Module 2 is a modified merger control review, which is, however, intended to stand alone alongside the existing merger control. The purpose of this instrument is to ensure that foreign subsidies do not give their beneficiaries an unfair advantage in acquiring companies in the EU. In order to efficiently cover potentially problematic cases of subsidized acquisitions, the scope of application is to be limited by thresholds yet to be determined. Both qualitative thresholds (e.g. referring to all assets likely to generate a significant EU turnover in the future) and quantitative thresholds (e.g. value of the transaction or turnover-related (for example EUR 100 million)) will be considered. A corresponding notification requirement is to be introduced for the acquisition of EU target companies.
Due to the time pressure in the prior review of acquisitions, the Commission, as a "one-stop shop", should have the exclusive right of review here, unlike with Module 1.
If a foreign subsidy facilitates the acquisition of EU target companies and thereby causes distortions in the internal market, the White Paper considers the same redressive measures as under Module 1 (e.g. redressive payments and transparency obligations). However, as the White Paper emphasizes, the focus will be– due to a more practical application – on structural remedies, such as prohibition or commitments, similar to the competition law merger control regime.
Module 3 creates a new ground for exclusion in the field of public procurement law. If a tenderer is favored by foreign subsidies and this leads to a distortion of competition in the tender procedure or in the execution of the contract, the tenderer would be excluded from the award procedure. Similar to Module 1, it is proposed that both the Commission and the national authorities should be given appropriate powers and that the system should include coordination for the sake of coherence.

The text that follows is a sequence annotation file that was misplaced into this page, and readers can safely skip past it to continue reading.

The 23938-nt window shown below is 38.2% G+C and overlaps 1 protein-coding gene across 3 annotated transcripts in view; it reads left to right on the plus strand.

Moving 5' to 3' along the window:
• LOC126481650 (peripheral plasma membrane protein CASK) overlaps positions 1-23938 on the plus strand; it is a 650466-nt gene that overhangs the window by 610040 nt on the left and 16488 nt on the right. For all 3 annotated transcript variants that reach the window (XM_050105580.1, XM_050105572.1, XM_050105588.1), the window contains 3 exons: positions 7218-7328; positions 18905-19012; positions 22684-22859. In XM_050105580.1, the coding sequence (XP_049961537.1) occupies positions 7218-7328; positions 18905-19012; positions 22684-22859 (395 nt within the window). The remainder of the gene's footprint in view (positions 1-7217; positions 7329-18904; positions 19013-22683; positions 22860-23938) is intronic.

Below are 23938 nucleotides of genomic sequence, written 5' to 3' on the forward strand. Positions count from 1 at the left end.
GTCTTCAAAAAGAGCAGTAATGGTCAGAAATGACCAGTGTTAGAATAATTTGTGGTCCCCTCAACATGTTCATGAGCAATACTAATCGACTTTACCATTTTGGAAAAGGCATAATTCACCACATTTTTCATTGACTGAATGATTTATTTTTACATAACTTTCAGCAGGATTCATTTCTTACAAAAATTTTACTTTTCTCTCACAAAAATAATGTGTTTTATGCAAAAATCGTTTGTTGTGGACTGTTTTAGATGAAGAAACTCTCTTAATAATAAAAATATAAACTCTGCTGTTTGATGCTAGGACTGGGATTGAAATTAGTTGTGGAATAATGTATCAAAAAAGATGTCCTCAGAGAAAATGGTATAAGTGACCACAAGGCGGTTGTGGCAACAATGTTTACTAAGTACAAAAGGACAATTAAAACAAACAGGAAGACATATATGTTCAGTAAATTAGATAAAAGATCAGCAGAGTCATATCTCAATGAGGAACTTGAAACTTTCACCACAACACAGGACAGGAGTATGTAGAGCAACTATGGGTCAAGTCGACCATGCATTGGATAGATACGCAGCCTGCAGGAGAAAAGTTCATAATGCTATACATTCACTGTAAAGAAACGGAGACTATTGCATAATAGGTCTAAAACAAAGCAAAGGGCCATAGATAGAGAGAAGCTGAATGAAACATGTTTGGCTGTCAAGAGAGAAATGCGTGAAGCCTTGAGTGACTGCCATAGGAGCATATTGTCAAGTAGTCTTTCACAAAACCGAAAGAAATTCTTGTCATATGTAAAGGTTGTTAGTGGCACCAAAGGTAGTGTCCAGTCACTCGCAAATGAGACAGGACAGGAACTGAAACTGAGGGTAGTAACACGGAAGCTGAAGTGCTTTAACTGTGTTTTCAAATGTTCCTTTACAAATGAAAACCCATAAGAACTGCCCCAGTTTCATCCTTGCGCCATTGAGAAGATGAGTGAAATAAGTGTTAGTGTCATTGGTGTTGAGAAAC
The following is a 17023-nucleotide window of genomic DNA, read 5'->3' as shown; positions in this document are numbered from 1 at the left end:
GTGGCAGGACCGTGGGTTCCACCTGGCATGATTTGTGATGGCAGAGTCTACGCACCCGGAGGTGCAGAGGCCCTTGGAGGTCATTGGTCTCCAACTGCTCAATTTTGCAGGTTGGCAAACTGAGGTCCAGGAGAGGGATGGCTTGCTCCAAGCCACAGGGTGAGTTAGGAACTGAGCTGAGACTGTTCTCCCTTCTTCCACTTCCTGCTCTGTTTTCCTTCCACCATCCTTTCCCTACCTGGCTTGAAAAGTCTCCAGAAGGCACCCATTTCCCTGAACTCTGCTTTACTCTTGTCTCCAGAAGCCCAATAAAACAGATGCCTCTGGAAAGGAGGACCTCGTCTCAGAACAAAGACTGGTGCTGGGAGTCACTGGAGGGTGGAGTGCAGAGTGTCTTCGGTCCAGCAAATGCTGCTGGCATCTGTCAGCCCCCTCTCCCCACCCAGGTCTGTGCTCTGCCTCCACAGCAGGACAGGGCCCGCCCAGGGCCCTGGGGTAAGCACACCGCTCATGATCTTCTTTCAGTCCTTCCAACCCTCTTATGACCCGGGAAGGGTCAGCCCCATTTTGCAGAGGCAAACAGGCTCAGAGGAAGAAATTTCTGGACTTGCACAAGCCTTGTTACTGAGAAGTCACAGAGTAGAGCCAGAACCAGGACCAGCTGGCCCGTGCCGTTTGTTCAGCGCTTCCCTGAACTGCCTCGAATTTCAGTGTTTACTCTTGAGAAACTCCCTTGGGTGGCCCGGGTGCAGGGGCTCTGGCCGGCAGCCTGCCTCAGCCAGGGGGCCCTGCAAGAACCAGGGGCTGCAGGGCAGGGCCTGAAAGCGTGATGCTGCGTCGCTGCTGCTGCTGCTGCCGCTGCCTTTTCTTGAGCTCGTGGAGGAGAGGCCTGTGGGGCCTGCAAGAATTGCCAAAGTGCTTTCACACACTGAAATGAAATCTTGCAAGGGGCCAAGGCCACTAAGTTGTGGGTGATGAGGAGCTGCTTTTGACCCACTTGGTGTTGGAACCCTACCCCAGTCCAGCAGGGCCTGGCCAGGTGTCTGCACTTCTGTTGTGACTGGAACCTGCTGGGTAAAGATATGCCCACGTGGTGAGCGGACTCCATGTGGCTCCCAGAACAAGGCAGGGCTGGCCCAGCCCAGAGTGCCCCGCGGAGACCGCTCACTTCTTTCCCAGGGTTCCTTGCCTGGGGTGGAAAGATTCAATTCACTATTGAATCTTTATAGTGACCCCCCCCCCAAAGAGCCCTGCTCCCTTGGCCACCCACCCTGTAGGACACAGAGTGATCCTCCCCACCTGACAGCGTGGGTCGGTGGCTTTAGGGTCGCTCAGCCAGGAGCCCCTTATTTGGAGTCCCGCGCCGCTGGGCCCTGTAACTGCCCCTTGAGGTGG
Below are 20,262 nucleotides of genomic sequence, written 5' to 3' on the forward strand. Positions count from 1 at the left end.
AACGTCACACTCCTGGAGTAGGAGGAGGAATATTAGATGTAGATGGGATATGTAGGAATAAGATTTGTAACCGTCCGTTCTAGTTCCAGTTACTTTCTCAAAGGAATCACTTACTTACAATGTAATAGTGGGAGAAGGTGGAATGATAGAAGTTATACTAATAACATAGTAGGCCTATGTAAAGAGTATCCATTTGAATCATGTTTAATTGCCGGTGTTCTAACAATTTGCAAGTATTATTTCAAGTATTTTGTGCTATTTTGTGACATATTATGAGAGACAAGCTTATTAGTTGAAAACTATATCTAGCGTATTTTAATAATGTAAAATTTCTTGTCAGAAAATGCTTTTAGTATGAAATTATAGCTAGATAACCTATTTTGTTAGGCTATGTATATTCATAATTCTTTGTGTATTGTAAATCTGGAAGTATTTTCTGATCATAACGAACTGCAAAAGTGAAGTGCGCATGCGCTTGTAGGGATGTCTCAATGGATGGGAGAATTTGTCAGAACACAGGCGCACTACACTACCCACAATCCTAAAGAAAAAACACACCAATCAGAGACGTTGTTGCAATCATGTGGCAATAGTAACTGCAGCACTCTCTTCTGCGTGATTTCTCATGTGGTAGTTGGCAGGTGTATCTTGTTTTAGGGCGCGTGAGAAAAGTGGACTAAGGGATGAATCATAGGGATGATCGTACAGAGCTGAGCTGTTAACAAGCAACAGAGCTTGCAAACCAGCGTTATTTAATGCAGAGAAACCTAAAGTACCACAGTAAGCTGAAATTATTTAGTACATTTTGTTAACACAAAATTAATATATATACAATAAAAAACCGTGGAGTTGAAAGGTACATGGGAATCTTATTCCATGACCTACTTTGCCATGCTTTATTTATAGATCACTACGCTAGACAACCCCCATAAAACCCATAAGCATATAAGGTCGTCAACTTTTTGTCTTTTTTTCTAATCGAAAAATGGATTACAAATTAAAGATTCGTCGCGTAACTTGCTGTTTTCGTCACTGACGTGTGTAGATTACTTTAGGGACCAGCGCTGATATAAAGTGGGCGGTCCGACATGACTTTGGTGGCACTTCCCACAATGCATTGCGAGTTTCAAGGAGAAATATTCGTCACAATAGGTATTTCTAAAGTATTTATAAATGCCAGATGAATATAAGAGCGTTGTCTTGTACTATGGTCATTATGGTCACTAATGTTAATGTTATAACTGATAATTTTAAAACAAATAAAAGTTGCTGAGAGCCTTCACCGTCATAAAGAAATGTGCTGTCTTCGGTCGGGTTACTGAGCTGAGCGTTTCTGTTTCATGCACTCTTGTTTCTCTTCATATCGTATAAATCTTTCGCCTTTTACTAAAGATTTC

The more intensive and structured scrutiny of foreign subsidies as set out in the White Paper is the right approach to ensuring that companies have fair access to public contracts. However, it does not yet contain detailed measures. The exact content is still to be determined. In this respect, the statements and ideas of the stakeholders are awaited. Nonetheless, there are potential problems listed with the remedies and procedures it outlines.
With regard to mergers and acquisitions, the European legislator should establish a formal procedure with fixed review periods. For compelling reasons of legal certainty and the respective tight timeframe of the financing, M&A transactions should therefore be subject exclusively to the (modified) merger control review (Module 2). In accordance with EU competition law, the procedure should be limited to a preventive merger control. A parallel application of the "catch-all" Module 1 should be avoided as it is too indeterminate for the purpose of M&A transactions and therefore not practicable.
It will be a challenge to ensure that the procedures and restrictions envisaged are designed in such a way as to interfere as little as possible with the freedom of economic activity of individual undertakings.